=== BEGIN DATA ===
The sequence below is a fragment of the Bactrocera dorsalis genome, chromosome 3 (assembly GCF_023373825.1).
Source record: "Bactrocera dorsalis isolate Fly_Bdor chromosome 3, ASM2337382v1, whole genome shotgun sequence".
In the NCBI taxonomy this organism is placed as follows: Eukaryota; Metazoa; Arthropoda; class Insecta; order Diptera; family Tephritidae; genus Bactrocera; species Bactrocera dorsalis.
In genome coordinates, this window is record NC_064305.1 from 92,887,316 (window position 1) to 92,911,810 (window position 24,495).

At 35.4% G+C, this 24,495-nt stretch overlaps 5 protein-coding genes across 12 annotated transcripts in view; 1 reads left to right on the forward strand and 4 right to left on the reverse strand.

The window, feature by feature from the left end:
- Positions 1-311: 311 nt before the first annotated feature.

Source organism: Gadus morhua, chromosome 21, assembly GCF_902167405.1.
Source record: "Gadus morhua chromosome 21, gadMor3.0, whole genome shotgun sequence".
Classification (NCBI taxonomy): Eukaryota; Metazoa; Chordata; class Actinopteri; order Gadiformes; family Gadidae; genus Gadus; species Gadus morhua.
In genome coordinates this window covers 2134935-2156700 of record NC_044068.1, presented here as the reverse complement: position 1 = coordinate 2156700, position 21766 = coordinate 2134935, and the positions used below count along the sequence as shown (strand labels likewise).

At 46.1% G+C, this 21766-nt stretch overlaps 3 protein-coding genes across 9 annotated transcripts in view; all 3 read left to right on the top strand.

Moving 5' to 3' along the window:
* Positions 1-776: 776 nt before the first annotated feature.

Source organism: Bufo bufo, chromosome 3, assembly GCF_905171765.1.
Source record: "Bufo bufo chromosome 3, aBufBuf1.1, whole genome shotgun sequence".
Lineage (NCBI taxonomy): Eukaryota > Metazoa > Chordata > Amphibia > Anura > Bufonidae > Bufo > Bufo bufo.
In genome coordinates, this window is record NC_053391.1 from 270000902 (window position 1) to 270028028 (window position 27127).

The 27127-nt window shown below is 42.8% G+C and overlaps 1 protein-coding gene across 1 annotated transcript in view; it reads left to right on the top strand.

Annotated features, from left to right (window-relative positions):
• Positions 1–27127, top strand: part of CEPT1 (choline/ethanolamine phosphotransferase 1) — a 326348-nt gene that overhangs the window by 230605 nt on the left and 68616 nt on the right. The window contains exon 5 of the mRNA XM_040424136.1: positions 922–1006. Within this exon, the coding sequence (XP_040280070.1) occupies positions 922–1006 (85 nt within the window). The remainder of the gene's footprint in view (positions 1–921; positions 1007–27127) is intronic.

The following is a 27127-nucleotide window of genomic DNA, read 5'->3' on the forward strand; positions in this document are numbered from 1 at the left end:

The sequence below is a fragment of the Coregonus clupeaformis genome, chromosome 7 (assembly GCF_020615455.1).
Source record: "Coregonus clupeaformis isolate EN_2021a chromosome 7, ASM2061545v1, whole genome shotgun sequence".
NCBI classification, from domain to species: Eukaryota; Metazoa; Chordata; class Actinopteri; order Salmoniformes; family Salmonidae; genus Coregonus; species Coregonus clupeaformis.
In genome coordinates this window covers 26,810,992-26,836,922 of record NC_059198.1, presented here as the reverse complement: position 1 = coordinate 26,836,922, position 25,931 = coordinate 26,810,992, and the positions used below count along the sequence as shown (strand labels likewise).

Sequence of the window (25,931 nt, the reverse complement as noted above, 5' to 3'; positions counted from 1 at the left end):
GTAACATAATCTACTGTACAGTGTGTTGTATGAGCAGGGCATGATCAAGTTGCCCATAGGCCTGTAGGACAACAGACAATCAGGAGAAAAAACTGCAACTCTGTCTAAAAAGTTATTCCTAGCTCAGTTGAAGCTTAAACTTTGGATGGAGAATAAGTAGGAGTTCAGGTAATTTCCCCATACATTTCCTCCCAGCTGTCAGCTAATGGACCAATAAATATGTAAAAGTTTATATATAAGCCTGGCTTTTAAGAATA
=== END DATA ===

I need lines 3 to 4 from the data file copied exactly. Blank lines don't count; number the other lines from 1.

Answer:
In the NCBI taxonomy this organism is placed as follows: Eukaryota; Metazoa; Arthropoda; class Insecta; order Diptera; family Tephritidae; genus Bactrocera; species Bactrocera dorsalis.
In genome coordinates, this window is record NC_064305.1 from 92,887,316 (window position 1) to 92,911,810 (window position 24,495).